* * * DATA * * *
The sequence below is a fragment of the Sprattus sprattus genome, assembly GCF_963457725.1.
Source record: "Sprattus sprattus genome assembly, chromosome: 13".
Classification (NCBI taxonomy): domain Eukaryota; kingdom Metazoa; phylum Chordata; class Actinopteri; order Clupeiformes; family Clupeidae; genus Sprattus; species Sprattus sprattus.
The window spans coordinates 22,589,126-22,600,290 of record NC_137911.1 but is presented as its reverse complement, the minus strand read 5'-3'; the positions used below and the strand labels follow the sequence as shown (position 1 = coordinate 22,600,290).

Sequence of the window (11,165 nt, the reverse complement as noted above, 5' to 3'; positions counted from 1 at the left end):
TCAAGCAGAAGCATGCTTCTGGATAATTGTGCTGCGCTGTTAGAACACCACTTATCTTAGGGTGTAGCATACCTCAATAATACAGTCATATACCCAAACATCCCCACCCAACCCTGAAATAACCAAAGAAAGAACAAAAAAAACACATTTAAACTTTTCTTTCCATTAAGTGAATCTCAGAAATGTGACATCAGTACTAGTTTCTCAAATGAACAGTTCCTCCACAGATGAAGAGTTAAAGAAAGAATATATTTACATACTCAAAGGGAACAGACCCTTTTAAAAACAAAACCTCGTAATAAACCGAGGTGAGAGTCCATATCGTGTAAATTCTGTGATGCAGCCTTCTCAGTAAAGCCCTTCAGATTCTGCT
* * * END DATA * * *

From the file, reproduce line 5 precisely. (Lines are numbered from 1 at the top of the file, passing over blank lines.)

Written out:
Sequence of the window (11,165 nt, the reverse complement as noted above, 5' to 3'; positions counted from 1 at the left end):